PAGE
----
• You can eat gado-gado on its own, but it's also a great side dish. The peanut sauce will last for up to 5 days, but once tossed, it's best eaten the same day. (Louise Hagger)Source: Louise Hagger

The biggest difference between peanut sauces is that some are made with peanut butter and others are made from scratch with raw peanuts, fried in oil.






Skill level

Average: 4.6 (7 votes)

I have asked many Indonesians why so many of their recipes use peanut butter if the authentic way is better. "For Westerners!" they all answered. My Australian mother loves to make a quick peanut butter satay sauce, so I do feel an affinity for the Western way, but it really is worth the extra effort to deep-fry the peanuts, as this sauce has a nuttier flavour and darker colour. 



  • 75 g unsalted, raw peanuts, preferably with their skin on (or 75g unsweetened, unsalted smooth peanut butter)
  • 2 long red chillies, deseeded and very finely chopped
  • 1 garlic clove, peeled and crushed
  • 4 tsp kecap manis, or more to taste
  • 2 tsp tamarind paste (or 2 tsp lime juice mixed with 2 tsp brown sugar)
  • Large pinch of sea salt
  • Sunflower oil, for frying

Cook's notes

Oven temperatures are for conventional; if using fan-forced (convection), reduce the temperature by 20˚C. | We use Australian tablespoons and cups: 1 teaspoon equals 5 ml; 1 tablespoon equals 20 ml; 1 cup equals 250 ml. | All herbs are fresh (unless specified) and cups are lightly packed. | All vegetables are medium size and peeled, unless specified. | All eggs are 55-60 g, unless specified.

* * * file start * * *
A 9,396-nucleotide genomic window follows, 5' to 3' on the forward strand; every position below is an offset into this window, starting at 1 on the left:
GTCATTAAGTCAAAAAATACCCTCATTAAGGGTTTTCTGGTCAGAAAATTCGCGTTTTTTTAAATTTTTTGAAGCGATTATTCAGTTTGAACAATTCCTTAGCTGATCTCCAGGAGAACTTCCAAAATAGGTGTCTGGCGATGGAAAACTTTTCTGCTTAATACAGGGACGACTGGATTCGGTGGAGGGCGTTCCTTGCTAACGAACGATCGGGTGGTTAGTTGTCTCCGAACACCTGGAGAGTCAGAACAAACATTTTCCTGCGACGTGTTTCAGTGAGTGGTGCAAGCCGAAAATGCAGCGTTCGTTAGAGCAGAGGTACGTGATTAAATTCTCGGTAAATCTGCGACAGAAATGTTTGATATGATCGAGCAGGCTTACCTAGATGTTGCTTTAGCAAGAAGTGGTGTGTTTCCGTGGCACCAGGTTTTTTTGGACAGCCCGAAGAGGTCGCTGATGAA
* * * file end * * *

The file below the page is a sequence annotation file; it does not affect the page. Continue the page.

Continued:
1. If using raw peanuts, heat 150ml oil to 160°C in a deep saucepan over a high heat. If you do not have a kitchen thermometer, check the oil is at temperature by adding a cube of bread; it should turn golden in 25–30 seconds.
  2. Carefully lower the peanuts into the hot oil using a slotted spoon. Stirring continuously, as peanuts can easily burn, fry for 4–5 minutes until golden. Remove the peanuts from the pan with a slotted spoon and transfer to a tray lined with paper towels to absorb any excess oil.
  3. Heat 1 tablespoon of oil in a frying pan over a medium heat, add the chillies and garlic and fry until softened, about 4 minutes.
  4. Place the fried peanuts or peanut butter in a small food processor with the cooked garlic and chillies, kecap manis, tamarind paste and salt.
  5. Pulse briefly, then add a splash of water to loosen the sauce and pulse again.
  6. Gradually add water (about 4 tablespoons) and continue to pulse until the sauce is a pourable consistency.
  7. Season with salt or more kecap manis as needed.


  • Peanut sauce is great drizzled over salads, on burgers or any grilled meat, or served with satay skewers or vegetables. It will last for up to 4 days in the fridge or up to 3 months in the freezer.

Recipe extracted from Coconut & Sambal: Recipes from My Indonesian Kitchen (Bloomsbury Publishing).